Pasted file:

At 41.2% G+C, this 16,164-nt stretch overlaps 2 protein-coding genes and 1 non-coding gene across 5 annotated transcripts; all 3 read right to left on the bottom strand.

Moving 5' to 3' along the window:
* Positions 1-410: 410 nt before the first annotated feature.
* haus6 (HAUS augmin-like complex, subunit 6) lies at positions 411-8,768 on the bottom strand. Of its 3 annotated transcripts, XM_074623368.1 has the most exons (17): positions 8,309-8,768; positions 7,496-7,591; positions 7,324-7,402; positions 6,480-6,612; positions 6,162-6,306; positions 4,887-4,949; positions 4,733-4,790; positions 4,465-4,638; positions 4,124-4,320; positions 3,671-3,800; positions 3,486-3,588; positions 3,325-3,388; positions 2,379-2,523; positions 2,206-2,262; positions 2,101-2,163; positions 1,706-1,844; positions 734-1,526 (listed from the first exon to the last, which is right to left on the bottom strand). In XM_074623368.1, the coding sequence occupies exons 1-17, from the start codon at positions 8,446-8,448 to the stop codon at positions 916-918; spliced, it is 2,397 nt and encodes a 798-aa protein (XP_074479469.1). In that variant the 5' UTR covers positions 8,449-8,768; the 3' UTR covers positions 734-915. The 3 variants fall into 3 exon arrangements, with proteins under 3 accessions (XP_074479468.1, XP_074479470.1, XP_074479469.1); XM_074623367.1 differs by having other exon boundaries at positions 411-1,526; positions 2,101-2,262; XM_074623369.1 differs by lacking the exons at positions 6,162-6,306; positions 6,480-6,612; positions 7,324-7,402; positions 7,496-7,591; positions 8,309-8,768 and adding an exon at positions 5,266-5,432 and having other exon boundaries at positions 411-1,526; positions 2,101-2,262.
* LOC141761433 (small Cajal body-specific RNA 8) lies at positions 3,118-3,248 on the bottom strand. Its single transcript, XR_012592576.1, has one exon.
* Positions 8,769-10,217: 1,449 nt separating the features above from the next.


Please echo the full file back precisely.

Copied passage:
At 41.2% G+C, this 16,164-nt stretch overlaps 2 protein-coding genes and 1 non-coding gene across 5 annotated transcripts; all 3 read right to left on the bottom strand.

Moving 5' to 3' along the window:
* Positions 1-410: 410 nt before the first annotated feature.
* haus6 (HAUS augmin-like complex, subunit 6) lies at positions 411-8,768 on the bottom strand. Of its 3 annotated transcripts, XM_074623368.1 has the most exons (17): positions 8,309-8,768; positions 7,496-7,591; positions 7,324-7,402; positions 6,480-6,612; positions 6,162-6,306; positions 4,887-4,949; positions 4,733-4,790; positions 4,465-4,638; positions 4,124-4,320; positions 3,671-3,800; positions 3,486-3,588; positions 3,325-3,388; positions 2,379-2,523; positions 2,206-2,262; positions 2,101-2,163; positions 1,706-1,844; positions 734-1,526 (listed from the first exon to the last, which is right to left on the bottom strand). In XM_074623368.1, the coding sequence occupies exons 1-17, from the start codon at positions 8,446-8,448 to the stop codon at positions 916-918; spliced, it is 2,397 nt and encodes a 798-aa protein (XP_074479469.1). In that variant the 5' UTR covers positions 8,449-8,768; the 3' UTR covers positions 734-915. The 3 variants fall into 3 exon arrangements, with proteins under 3 accessions (XP_074479468.1, XP_074479470.1, XP_074479469.1); XM_074623367.1 differs by having other exon boundaries at positions 411-1,526; positions 2,101-2,262; XM_074623369.1 differs by lacking the exons at positions 6,162-6,306; positions 6,480-6,612; positions 7,324-7,402; positions 7,496-7,591; positions 8,309-8,768 and adding an exon at positions 5,266-5,432 and having other exon boundaries at positions 411-1,526; positions 2,101-2,262.
* LOC141761433 (small Cajal body-specific RNA 8) lies at positions 3,118-3,248 on the bottom strand. Its single transcript, XR_012592576.1, has one exon.
* Positions 8,769-10,217: 1,449 nt separating the features above from the next.